Benzaiten, or Benten for short, is one of the Japanese Seven Gods of Good Fortune. Benten is a Japanese Buddhist goddess. She originated from the Hindu goddess Saraswati. The revering of Benten started in Japan during the 6th through 8th centuries, basically through Chinese rendering of the Sutra of Golden Light, which has a part devoted to her.
The goddess Benten is also mentioned in the Lotus Sutra, and she is usually depicted holding a biwa, which is a traditional Japanese lute, just as Saraswati holds a veena. Benten was also worshiped as the personification of wisdom in the Tokugawa period.
She is also the only female deity among the seven gods, and she is a symbol of eloquence, music, arts, literature, wisdom, as well as love and the sea. Besides shown with a biwa, Benten is sometimes also shown with a white snake that serves as her messenger or riding a sea dragon.
The goddess Benten in the Japanese culture has been considered the goddess of everything that flows, such as water, words, time speech, eloquence, music, as well as knowledge by extension. The original characters which are used to write her name read “Biancaitian” in Chinese and “Bensaiten” in Japanese, and they reflect her role as the goddess of eloquence.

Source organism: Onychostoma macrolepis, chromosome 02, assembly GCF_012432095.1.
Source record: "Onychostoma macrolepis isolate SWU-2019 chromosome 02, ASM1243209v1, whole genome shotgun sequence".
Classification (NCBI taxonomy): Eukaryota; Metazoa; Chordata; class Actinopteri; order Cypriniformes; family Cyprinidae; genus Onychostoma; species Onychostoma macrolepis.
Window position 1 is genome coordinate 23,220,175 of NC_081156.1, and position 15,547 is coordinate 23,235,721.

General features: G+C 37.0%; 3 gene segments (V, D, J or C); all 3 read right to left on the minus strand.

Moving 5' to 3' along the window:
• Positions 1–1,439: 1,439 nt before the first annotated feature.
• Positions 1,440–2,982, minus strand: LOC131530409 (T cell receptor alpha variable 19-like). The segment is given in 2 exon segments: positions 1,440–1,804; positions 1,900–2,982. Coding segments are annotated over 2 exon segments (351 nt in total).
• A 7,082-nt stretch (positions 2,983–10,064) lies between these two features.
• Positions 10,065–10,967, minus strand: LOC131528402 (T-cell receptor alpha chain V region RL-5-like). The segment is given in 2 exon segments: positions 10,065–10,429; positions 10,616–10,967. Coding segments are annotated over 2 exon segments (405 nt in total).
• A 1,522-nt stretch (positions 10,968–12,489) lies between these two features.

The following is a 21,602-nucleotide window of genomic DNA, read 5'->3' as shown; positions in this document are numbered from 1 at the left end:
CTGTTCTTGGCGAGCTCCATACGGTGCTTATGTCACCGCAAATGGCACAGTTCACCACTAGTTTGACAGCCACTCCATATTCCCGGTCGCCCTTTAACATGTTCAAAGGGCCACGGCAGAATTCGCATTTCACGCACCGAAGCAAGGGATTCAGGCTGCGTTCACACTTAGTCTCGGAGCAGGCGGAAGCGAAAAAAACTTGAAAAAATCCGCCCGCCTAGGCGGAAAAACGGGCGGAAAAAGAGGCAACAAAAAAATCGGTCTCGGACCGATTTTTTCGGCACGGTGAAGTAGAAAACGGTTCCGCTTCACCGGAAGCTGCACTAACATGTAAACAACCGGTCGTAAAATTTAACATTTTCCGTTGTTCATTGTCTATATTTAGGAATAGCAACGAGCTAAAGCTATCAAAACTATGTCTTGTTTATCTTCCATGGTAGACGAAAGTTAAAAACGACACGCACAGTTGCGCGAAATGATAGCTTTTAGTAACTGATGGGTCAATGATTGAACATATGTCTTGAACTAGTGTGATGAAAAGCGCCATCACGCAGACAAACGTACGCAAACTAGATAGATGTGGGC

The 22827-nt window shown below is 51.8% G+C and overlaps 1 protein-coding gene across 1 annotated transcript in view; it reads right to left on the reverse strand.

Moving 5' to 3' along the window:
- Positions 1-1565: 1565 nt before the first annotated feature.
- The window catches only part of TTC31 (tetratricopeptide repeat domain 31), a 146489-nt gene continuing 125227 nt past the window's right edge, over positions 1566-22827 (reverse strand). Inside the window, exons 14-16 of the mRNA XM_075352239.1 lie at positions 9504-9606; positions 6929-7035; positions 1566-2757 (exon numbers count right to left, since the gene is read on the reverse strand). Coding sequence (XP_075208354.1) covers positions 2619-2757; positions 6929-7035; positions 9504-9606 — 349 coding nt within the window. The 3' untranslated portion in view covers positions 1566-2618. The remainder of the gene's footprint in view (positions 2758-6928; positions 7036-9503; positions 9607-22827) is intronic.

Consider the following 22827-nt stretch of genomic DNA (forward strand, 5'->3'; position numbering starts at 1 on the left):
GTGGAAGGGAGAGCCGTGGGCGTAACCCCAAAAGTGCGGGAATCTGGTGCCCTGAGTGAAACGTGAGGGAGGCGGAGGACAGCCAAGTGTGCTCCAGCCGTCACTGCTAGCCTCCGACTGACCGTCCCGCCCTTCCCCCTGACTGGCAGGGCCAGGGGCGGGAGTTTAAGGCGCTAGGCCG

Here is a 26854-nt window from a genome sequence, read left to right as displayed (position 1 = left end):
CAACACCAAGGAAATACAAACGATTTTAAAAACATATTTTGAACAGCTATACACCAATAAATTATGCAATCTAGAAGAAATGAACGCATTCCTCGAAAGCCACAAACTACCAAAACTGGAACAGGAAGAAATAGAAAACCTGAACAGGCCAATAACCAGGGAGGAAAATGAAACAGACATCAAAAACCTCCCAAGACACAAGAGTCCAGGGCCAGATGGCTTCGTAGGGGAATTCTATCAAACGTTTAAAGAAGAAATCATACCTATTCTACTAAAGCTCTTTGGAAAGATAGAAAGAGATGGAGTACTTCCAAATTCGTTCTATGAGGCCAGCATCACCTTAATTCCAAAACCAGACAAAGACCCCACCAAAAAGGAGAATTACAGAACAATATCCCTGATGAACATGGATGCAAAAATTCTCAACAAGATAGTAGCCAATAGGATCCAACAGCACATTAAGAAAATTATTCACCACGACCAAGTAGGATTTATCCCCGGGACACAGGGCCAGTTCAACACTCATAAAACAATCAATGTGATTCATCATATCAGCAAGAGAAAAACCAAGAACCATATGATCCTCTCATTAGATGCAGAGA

As the Sutra of Golden Light promised protection of the state, this goddess also became protector-deity in Japan, at first of the state and after that of the people. After that, she became one of the Seven Gods of Good Fortune, when the Sino Japanese characters change her name into Benzaiten, which emphasized her role in bestowing monetary fortune.
Being the Buddhist patron goddess of literature and music, as well as of wealth and femininity, Benten is a popular theme in Japanese tattoo art. She is associated with the sea. The legend says that she married a sea dragon, which ended his hostile actions of the island Enoshima.
The Seven Gods of Good Fortune are a popular theme in the Japanese tattoo art, most often depicted together as a group or sometimes shown individually